On day eight of our trip, we entered the Granite Gorge, where the canyon walls begin to narrow, and the geology changes as we enter some of the oldest rock formations in the canyon. These rock formations are known as Vishnu Schist, which has veins of Pink Zoroaster Granite running through it. Here in the gorge, the water also begins to pick up the pace, and there are many large rapids, including Hance Rapid and Horn Creek. It's an incredibly exhilarating ride, and I think everyone in our group thoroughly enjoyed it!
That afternoon we set up camp at Monument Creek and then hiked up the Monument Creek drainage through the slot canyon on a hike lead by John Buggenhagen, one of our river guides who goes by the nickname "Bugs." I can't say enough great things about Bugs; he's a guy that loves the canyon and the river, and he will do almost anything to help us make our photos and have a great time doing it.
The following morning, day 9 of the trip, I led a group on a short hike downstream to photograph Granite Rapid at sunrise. We were blessed with great light, and the river was still running a rich reddish color due to some of the side canyons upstream of us having "flashed" during a thunderstorm the day before.
Before the building of Glen Canyon Dam, the Colorado River within the Grand Canyon ran a reddish-brown color thanks to a high silt content. The dam traps the silt nowadays, and the river now runs much colder and is typically a green color. It was awesome to see the river running as it should, perhaps looking the same way it did when John Wesley Powell led the first known expedition down the river 150 years earlier.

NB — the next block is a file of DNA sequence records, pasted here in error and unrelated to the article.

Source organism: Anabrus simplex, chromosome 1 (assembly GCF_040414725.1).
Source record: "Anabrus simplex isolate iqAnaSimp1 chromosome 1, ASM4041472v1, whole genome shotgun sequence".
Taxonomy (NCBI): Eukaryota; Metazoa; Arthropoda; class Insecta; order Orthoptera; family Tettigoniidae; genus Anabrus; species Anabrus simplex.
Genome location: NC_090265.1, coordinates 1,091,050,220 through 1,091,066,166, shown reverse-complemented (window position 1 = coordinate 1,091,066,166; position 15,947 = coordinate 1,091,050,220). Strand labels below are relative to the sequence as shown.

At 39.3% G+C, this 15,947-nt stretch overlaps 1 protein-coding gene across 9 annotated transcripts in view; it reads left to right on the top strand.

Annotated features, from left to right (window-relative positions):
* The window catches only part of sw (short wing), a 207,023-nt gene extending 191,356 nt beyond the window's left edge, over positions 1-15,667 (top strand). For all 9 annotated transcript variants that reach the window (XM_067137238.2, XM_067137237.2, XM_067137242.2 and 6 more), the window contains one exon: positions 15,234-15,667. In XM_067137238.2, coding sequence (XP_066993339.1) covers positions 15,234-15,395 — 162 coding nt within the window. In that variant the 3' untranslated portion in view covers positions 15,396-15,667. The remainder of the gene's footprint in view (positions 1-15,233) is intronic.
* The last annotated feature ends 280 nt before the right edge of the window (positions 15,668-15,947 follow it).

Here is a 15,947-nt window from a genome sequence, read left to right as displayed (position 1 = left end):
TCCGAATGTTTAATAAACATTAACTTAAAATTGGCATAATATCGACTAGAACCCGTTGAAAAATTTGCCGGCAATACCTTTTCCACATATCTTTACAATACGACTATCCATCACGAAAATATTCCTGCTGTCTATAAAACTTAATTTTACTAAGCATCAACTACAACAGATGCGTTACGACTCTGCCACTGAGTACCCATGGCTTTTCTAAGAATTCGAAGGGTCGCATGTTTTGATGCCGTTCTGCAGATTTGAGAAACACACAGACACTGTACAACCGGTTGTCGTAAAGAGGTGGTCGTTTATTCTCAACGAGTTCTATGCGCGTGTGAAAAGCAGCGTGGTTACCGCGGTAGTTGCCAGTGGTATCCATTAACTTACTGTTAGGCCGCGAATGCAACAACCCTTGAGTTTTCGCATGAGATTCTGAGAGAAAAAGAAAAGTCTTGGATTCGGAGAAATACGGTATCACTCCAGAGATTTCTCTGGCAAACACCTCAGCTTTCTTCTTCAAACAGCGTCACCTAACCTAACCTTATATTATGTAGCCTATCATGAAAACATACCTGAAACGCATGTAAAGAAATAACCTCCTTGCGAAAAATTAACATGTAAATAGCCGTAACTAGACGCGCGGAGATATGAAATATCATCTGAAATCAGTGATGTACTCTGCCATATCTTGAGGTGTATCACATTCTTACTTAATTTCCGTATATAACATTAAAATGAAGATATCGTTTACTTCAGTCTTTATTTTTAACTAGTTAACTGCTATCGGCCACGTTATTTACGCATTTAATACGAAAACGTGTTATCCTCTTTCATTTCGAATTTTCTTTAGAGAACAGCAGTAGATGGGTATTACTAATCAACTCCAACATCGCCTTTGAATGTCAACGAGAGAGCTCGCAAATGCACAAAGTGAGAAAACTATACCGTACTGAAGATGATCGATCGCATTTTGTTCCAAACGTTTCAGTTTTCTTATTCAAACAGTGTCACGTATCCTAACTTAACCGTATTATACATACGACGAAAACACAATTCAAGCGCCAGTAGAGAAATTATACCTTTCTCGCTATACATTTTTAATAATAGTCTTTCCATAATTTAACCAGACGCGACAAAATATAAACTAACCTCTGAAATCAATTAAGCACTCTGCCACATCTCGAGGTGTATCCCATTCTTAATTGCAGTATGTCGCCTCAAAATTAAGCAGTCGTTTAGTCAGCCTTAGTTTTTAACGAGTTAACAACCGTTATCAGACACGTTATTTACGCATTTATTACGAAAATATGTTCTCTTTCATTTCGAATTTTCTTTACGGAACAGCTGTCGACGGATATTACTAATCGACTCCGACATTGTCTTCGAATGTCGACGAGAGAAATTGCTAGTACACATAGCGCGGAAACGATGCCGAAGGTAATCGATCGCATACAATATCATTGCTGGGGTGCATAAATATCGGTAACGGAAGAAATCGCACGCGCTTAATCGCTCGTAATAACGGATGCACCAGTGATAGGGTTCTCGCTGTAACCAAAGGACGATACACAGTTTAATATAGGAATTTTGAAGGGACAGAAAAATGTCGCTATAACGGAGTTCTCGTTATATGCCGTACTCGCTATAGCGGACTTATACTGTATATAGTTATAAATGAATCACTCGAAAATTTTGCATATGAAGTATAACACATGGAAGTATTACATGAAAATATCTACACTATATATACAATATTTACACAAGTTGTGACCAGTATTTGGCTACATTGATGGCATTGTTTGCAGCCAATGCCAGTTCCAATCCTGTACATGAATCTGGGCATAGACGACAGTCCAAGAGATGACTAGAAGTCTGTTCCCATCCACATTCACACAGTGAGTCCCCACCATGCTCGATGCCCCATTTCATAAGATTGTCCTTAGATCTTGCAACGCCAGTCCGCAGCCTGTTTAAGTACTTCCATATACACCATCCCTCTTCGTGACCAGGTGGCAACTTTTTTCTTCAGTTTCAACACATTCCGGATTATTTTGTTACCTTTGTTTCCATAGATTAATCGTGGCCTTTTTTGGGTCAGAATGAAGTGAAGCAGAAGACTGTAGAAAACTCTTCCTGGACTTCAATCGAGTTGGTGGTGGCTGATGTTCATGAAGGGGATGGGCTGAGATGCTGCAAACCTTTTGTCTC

After the sunrise photo session, it was time to grab breakfast and then break camp. Knowing that we had a big day ahead of us, I took the time to double-check my cameras & lenses, along with my other gear, to make sure it was securely packed away in their dry bags. I had recently switched to dry bags made by Watershed, a brand that came highly recommended by all of the river guides I had worked with on previous trips and this one as well. The Watershed bags are unlike many dry bags that zip, snap, or roll. Their dry bags seal shut like a freezer food storage bag — except with a lot more grip and power. Watershed bag closures lock shut to form an airtight and watertight seal that can endure up to 300 feet of underwater pressure.
For this trip, I used a pair of Watershed bags, one for my primary camera system consisting of a Fujifilm GFX 100 medium format mirrorless camera on loan from Fujifilm along with three lenses. The other dry bag was for my backup kit consisting of a Sony a7RIII and a few lenses. I wasn't going to take any chances with cheap or inferior dry bags when it came to protecting my camera gear from the river environment.